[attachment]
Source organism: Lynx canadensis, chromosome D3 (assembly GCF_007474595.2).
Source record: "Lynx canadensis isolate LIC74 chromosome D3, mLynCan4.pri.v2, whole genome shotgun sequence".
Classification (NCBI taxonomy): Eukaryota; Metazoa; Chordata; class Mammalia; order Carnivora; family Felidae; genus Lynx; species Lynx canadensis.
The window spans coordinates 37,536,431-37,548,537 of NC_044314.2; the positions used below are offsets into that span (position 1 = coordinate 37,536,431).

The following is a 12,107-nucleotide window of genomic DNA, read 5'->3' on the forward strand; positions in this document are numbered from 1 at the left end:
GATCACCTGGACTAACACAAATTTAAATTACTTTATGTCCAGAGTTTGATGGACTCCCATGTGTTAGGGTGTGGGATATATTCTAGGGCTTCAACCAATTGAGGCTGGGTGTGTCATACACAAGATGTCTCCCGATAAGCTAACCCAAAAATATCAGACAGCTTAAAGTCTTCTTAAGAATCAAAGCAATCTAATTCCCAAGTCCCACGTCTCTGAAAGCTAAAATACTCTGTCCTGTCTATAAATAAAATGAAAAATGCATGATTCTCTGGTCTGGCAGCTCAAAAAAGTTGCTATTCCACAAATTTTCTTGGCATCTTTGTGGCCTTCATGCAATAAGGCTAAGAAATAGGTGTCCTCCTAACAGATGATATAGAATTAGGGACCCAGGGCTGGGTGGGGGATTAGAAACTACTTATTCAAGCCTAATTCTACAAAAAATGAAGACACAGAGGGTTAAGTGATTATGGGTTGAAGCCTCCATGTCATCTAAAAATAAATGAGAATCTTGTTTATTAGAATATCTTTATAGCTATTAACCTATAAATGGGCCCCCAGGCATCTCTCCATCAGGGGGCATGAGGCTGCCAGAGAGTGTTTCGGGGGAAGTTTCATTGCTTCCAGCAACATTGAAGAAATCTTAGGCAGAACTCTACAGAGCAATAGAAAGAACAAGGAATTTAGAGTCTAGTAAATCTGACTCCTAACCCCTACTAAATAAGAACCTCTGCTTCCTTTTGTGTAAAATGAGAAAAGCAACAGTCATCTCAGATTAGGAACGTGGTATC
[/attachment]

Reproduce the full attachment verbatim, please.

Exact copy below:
Source organism: Lynx canadensis, chromosome D3 (assembly GCF_007474595.2).
Source record: "Lynx canadensis isolate LIC74 chromosome D3, mLynCan4.pri.v2, whole genome shotgun sequence".
Classification (NCBI taxonomy): Eukaryota; Metazoa; Chordata; class Mammalia; order Carnivora; family Felidae; genus Lynx; species Lynx canadensis.
The window spans coordinates 37,536,431-37,548,537 of NC_044314.2; the positions used below are offsets into that span (position 1 = coordinate 37,536,431).

The following is a 12,107-nucleotide window of genomic DNA, read 5'->3' on the forward strand; positions in this document are numbered from 1 at the left end:
GATCACCTGGACTAACACAAATTTAAATTACTTTATGTCCAGAGTTTGATGGACTCCCATGTGTTAGGGTGTGGGATATATTCTAGGGCTTCAACCAATTGAGGCTGGGTGTGTCATACACAAGATGTCTCCCGATAAGCTAACCCAAAAATATCAGACAGCTTAAAGTCTTCTTAAGAATCAAAGCAATCTAATTCCCAAGTCCCACGTCTCTGAAAGCTAAAATACTCTGTCCTGTCTATAAATAAAATGAAAAATGCATGATTCTCTGGTCTGGCAGCTCAAAAAAGTTGCTATTCCACAAATTTTCTTGGCATCTTTGTGGCCTTCATGCAATAAGGCTAAGAAATAGGTGTCCTCCTAACAGATGATATAGAATTAGGGACCCAGGGCTGGGTGGGGGATTAGAAACTACTTATTCAAGCCTAATTCTACAAAAAATGAAGACACAGAGGGTTAAGTGATTATGGGTTGAAGCCTCCATGTCATCTAAAAATAAATGAGAATCTTGTTTATTAGAATATCTTTATAGCTATTAACCTATAAATGGGCCCCCAGGCATCTCTCCATCAGGGGGCATGAGGCTGCCAGAGAGTGTTTCGGGGGAAGTTTCATTGCTTCCAGCAACATTGAAGAAATCTTAGGCAGAACTCTACAGAGCAATAGAAAGAACAAGGAATTTAGAGTCTAGTAAATCTGACTCCTAACCCCTACTAAATAAGAACCTCTGCTTCCTTTTGTGTAAAATGAGAAAAGCAACAGTCATCTCAGATTAGGAACGTGGTATC